Further compounding freight issues is the Chinese New Year, which begins in February. Until mid-February, it is common to see GRI’s as importers try to ‘beat the rush’ of outbound volume from China before the 3 week-long holiday.

As a reminder, the US Government’s failure to extend GSP (Generalized System of Preferences) in 2021 has compounded price increases due to supply chain troubles, resulting in a 5.1% tariff on all imported coconut sugar for the foreseeable future.

What this means to you:

Buyers can expect to pay higher prices as demand & shipping costs remain high through February at the earliest.  In addition, extended lead times are to be expected, with freight averaging an additional 3-4 weeks to land at stateside warehouses.  We advise all buyers capable of pulling or contracting material through February to do so as there are limited expectations of any price relief, and catalysts for further shipping exacerbations remain. It is highly recommended to keep a minimum of 3 months’ inventory on hand in case of any new COVID shutdowns at the origin.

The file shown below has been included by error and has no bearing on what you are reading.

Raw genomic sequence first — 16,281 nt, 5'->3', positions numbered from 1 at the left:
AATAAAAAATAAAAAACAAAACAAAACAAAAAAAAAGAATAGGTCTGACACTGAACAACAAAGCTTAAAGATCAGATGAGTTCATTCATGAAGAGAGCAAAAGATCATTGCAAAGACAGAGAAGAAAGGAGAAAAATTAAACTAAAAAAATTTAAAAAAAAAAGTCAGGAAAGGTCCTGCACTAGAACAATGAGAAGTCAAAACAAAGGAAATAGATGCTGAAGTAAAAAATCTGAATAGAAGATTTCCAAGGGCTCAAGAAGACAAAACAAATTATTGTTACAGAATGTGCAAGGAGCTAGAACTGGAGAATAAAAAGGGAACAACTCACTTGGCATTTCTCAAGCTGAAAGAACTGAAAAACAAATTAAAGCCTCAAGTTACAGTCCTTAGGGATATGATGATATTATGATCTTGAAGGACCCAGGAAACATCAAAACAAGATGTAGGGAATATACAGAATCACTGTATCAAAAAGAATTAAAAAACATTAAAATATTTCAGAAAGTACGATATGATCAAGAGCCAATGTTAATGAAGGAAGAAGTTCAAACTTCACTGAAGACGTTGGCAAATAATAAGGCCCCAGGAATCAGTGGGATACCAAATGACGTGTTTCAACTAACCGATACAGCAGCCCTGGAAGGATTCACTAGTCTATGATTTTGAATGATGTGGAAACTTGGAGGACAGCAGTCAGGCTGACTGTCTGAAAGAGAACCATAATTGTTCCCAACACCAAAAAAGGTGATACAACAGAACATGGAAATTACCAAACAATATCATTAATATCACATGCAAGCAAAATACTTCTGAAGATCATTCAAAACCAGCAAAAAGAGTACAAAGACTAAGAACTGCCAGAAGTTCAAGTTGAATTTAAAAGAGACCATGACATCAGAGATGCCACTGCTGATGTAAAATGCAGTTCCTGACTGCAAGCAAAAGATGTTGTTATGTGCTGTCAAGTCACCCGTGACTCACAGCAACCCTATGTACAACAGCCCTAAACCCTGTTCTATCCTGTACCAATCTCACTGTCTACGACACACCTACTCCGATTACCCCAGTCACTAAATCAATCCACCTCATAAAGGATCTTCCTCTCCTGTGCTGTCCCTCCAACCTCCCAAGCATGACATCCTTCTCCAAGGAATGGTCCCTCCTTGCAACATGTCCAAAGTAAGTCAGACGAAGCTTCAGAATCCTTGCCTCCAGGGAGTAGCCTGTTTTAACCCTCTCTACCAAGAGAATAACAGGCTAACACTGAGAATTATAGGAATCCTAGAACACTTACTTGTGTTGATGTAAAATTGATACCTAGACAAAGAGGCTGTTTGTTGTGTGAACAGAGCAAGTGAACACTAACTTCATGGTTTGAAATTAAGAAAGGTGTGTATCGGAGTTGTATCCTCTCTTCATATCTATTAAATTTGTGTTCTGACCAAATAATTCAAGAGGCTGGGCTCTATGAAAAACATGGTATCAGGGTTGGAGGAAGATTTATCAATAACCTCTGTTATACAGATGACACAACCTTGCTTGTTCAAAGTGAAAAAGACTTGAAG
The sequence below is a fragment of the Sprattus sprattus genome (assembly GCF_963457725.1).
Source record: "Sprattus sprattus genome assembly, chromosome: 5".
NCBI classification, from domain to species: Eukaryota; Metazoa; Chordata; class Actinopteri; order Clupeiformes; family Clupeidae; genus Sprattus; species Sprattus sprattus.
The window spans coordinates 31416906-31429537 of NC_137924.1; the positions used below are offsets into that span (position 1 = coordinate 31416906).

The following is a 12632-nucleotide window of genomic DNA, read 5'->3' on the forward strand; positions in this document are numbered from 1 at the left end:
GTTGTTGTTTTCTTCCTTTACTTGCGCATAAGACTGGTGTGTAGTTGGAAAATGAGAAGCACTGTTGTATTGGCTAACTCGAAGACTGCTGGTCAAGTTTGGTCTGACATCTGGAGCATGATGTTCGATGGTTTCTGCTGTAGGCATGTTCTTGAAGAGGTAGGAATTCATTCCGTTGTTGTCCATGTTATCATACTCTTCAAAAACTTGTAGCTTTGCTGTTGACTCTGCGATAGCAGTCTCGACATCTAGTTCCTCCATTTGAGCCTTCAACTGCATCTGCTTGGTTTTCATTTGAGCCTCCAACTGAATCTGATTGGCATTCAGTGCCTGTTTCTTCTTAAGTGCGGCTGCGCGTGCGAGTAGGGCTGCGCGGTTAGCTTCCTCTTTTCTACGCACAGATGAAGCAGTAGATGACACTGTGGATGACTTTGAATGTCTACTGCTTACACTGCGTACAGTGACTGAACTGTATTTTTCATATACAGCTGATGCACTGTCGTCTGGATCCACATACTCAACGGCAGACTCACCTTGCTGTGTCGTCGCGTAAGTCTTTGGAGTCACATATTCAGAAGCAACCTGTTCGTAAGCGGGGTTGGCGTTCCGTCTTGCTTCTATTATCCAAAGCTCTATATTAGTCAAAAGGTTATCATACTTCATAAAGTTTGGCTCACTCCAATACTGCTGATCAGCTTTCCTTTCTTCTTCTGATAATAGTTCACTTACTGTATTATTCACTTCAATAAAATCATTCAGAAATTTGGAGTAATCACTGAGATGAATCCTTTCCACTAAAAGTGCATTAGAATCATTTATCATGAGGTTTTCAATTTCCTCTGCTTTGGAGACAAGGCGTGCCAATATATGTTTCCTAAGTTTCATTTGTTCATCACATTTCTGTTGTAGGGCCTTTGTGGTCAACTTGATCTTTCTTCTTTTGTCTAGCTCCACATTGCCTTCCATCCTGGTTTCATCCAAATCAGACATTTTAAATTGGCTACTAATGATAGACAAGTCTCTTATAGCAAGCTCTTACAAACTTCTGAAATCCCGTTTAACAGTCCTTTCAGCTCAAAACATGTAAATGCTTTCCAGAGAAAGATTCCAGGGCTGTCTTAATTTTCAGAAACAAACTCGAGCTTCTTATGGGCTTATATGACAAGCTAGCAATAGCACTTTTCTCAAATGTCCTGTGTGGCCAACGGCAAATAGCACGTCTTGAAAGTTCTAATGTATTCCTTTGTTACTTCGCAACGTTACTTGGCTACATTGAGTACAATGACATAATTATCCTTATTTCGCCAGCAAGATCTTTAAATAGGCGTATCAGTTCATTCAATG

Coconut Flour

While demands on Organic Virgin Coconut Oil remain high, organic coconut flour supply is stable from most origins, albeit with extended lead times and premium pricing.  Suppliers are booking contracts through Q1 2022 at this time, at stable rates. As with all Asian-Pacific supply chains, longer lead times are to be expected with the continued international logistics issues, which are now compounded by local freight shortages. Coconut flour remains the hardest hit from freight and logistics increases as a low-cost material.